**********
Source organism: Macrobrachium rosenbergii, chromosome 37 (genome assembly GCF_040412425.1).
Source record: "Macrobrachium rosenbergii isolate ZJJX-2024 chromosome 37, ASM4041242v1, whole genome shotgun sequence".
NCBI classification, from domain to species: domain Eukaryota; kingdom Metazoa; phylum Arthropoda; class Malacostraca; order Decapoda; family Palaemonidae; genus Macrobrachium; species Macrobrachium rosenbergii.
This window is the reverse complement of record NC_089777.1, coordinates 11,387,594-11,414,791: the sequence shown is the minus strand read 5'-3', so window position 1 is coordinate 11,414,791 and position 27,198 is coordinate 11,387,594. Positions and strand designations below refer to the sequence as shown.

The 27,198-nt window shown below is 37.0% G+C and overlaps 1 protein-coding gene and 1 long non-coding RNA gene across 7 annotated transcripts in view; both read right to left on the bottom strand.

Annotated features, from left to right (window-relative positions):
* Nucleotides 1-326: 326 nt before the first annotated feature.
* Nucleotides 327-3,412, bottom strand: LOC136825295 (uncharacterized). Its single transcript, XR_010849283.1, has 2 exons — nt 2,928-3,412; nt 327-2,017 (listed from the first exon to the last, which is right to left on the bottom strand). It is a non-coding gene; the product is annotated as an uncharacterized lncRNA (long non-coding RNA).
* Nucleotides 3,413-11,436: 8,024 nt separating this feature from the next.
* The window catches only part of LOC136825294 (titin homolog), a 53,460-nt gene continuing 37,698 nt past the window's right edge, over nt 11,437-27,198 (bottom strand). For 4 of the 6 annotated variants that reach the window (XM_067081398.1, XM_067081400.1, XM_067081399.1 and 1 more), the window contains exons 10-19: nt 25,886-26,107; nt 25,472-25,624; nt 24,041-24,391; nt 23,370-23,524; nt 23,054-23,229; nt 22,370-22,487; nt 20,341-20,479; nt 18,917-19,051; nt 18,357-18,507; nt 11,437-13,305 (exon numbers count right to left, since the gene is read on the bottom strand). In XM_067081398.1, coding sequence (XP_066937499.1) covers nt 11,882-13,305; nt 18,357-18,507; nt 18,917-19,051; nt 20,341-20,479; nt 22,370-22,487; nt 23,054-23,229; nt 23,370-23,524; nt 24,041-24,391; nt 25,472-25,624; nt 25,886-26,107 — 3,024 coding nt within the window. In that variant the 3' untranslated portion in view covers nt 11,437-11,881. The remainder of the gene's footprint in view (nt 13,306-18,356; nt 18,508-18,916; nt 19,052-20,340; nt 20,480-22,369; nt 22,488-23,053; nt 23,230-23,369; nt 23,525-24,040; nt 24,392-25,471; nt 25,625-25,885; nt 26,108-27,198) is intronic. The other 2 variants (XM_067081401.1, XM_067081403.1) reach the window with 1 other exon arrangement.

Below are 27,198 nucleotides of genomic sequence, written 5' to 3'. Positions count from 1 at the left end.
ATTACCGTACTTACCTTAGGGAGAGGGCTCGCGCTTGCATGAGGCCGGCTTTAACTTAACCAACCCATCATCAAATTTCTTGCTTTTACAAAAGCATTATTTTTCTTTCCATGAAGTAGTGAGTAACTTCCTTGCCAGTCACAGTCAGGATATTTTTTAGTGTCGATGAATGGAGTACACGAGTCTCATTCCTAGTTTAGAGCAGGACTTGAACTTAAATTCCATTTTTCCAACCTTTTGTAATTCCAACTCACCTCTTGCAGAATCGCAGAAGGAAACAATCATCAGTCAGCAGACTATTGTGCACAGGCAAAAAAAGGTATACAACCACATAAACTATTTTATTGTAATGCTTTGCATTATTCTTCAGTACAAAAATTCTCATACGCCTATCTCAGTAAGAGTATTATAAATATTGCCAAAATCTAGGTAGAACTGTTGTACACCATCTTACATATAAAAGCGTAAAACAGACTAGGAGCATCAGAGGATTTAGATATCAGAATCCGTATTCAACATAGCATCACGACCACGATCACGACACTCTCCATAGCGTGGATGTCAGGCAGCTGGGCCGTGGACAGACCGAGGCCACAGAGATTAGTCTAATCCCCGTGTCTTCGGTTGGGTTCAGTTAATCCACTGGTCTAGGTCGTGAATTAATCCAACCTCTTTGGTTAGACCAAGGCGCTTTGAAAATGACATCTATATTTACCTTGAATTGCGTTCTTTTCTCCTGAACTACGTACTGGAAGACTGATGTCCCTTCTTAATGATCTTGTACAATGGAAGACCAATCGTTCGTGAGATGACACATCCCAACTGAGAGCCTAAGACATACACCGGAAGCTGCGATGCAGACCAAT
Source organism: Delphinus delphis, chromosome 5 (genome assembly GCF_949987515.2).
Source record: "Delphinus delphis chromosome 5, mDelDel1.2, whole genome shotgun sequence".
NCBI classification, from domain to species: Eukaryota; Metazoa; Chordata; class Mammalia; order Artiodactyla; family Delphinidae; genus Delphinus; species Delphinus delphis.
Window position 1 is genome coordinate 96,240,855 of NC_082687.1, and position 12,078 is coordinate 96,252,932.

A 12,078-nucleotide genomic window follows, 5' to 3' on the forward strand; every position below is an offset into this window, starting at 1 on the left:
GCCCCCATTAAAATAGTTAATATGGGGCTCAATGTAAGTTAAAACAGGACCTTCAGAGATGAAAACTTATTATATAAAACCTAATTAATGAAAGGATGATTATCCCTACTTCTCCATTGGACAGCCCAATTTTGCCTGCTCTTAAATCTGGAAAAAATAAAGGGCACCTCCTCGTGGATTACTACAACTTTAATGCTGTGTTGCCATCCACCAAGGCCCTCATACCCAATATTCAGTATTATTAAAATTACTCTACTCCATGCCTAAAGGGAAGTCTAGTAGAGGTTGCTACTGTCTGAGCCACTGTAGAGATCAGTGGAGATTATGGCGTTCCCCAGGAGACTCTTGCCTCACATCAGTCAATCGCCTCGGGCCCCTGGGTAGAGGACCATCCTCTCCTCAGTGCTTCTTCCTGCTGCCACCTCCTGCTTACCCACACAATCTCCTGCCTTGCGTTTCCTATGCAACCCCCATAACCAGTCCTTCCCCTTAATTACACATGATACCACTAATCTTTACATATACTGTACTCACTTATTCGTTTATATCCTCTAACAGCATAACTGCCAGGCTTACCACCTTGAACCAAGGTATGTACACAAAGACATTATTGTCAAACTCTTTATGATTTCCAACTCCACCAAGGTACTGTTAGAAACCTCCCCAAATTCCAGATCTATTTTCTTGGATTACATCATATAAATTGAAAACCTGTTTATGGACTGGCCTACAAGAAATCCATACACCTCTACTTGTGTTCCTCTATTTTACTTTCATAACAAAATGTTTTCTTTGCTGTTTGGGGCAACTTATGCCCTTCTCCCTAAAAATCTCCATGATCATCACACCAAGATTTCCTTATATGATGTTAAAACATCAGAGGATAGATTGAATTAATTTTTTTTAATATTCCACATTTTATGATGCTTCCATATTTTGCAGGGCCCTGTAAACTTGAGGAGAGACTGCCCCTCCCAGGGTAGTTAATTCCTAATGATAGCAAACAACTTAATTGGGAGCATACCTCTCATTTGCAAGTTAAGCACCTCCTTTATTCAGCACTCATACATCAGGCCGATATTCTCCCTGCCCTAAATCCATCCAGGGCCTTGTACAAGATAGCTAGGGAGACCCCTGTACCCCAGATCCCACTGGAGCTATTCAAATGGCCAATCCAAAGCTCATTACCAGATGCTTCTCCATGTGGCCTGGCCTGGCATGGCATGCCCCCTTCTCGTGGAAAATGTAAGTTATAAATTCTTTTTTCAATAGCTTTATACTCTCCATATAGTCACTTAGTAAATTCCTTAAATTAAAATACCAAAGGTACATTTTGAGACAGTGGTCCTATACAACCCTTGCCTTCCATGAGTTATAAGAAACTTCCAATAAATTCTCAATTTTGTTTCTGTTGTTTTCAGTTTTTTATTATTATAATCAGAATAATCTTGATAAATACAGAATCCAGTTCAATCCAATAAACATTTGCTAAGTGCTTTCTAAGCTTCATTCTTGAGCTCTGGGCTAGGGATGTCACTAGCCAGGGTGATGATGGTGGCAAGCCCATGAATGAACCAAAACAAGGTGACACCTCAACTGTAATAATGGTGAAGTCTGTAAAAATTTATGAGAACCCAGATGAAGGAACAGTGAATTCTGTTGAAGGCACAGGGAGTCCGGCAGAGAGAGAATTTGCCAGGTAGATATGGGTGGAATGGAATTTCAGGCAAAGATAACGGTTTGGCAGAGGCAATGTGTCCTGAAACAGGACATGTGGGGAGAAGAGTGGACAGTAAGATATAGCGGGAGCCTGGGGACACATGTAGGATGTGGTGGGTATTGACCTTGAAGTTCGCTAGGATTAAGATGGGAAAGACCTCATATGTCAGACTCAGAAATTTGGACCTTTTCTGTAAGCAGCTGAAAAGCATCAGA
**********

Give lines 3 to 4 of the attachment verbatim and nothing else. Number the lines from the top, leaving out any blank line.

NCBI classification, from domain to species: domain Eukaryota; kingdom Metazoa; phylum Arthropoda; class Malacostraca; order Decapoda; family Palaemonidae; genus Macrobrachium; species Macrobrachium rosenbergii.
This window is the reverse complement of record NC_089777.1, coordinates 11,387,594-11,414,791: the sequence shown is the minus strand read 5'-3', so window position 1 is coordinate 11,414,791 and position 27,198 is coordinate 11,387,594. Positions and strand designations below refer to the sequence as shown.